Everybody knows about the Fryeburg Fair, right?
About all the animals, the rides, the food, the crowds. It’s Maine’s biggest agricultural fair, attracting about 300,000 people each year. There’s a huge midway, more than 3,000 farm animals, six commercial expos, hundreds of food booths and 120 different entertainers.
So it’s big. REALLY big. We all know that.
But because the fair is so big and so popular, folks might not know all there is to know. There are lots of cool, interesting or less visible elements of the fair that might get lost in the crowd.
For instance, as evidenced by the traffic jams that often snarl Fryeburg’s downtown and Main Street, many people don’t seem to know that the quickest way to the fair during busy times is to head north of town, then come to the fairgrounds by heading SOUTH on Route 5.
There, the secret is out.
Following are some more “secrets” about the Fryeburg Fair. They’re not exactly top-secret, but knowing about them might make you feel top-notch about your time there — and perhaps avoid some aggravation as well.
One really neat feature of the fair, tucked away into a corner of the fairgrounds behind the petting zoo barn, is an 1835 schoolhouse.
Originally located near Toll Bridge by the Saco River, the schoolhouse was in use until 1938. It was given to the fair by Marion Hobbs, and has been on the fairgrounds since 1990. Children can draw on their own slate, sit at old desks and warm up by the potbellied stove.
On one wall, you can check out a list titled “Teacher’s Rules — 1872.” According to the list, teachers in that year were required to clean chimneys, bring a scuttle of coal with them daily and whittle wood into ink pens. The last rule states that any teacher who “performs his labor faithfully and without fault” for five years will get a raise: 25 cents per week.
AXES WILL FLY
If you’ve never seen folks competing in woodsmen’s events, try to head to the fair on Monday, when Woodsmen’s Day events will be held from roughly 9 a.m. to 5 p.m.
Basically, it’s a day of competitive events based on stuff that people who work in the Maine woods have been doing for generations. Men and women will be competing in various kinds of sawing and chopping as well as log rolling, ax throwing and something called “springboard.”
In that last one, lumberjacks and lumberjills will climb their way up a telephone pole by chopping notches into it, sticking a board into the notch, then climbing onto that board to chop the next notch. And so on. Safe to say, it’s probably unlike anything most suburbanites have ever seen.
HOLE LOTTA DOUGHNUT
There is so much food at the fair, it’s hard to figure out how to narrow your choices. But fair regulars, including folks who show 4-H animals, will tell you to look for a stand called Tom’s Jumbo Donut at the front of the fairgrounds near the expo building.
The stand produces fresh, from-the-oil donuts that are a rare taste treat. Not to mention a meal.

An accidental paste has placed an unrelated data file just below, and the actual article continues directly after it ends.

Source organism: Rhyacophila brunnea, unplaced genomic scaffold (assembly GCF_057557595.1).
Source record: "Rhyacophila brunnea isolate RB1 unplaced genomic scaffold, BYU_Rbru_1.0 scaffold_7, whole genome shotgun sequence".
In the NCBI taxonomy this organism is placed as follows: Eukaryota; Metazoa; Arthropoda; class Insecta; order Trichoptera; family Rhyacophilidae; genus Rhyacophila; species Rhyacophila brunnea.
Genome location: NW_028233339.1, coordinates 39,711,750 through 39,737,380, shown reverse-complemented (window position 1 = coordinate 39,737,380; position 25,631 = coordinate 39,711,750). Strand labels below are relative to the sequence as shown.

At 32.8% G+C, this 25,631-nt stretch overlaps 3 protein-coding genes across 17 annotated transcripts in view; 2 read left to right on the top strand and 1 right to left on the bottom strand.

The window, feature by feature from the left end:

“They are the size of small dinner plates,” says Dave Smith of Gorham, who has been showing animals at the fair for some 15 years. “They only have two or three kinds, but they are good.”
If you only go to the fair during the daylight hours, you probably don’t know about the nightly concerts at 8 p.m. featuring big-name country or roots music acts. This year, some of the more well-known artists include The Nitty Gritty Dirt Band on Tuesday, Asleep at the Wheel on Wednesday, Jo Dee Messina on Oct. 4, and up-and-comer Lexi James on Oct. 6.
So here’s the secret part: The shows don’t cost extra, and there’s no reserved seating.
You just pay your $10 to get into the fair and amble over to the harness racing track at some point before 8 p.m. Then you just pick a seat in the wooden grandstand or set up a lawn chair on the infield and wait for the show to begin.
“It’s first-come, first-served,” said Rachel Andrews Damon, the fair’s publicity chair. “People can set up chairs, sit in the grandstand, whatever they want.”
GO NORTH, YOUNG MAN
Fair organizers will tell you that the best way to avoid traffic snarls on busy fair days — like on Oct. 6, when the annual parade is scheduled — is to use the northern route. The easiest way to do this from Portland is to take Route 302 West, which is a popular route to Fryeburg.
But instead of taking it all the way to Fryeburg, just take it through downtown Bridgton, then look for state Route 93. Take a right there and follow Route 93 to Route 5 in Lovell. Then take a left and follow Route 5 South into Fryeburg and the various fair parking lots.
It adds some miles to your trip, but it might save you the headache of inching your way through an hour or more of traffic jams.
GOODIES TO GO
This one’s definitely a secret, because it hasn’t happened yet. For the first time, the fair will have a building devoted to selling local specialty foods. So instead of just eyeing some spectacular homemade blueberry jam in an exposition hall, you can buy some blueberry jam and bring it home.
The 6,800-square-foot building was built specifically to be the “Specialty Food Pavilion,” and will be open for the first time this year. It’s located next to the Natural Resource Center, which is between the animal barns and the Old McDonald’s petting zoo.
The building will have local folks selling all manner of locally made foods, from jams and jellies to sauces, gourmet popcorn, olive oil and chocolates.
You can get olive oil at the Fryeburg Fair?
Now that’s a secret worth sharing.
Staff Writer Ray Routhier can be contacted at 791-6454 or at: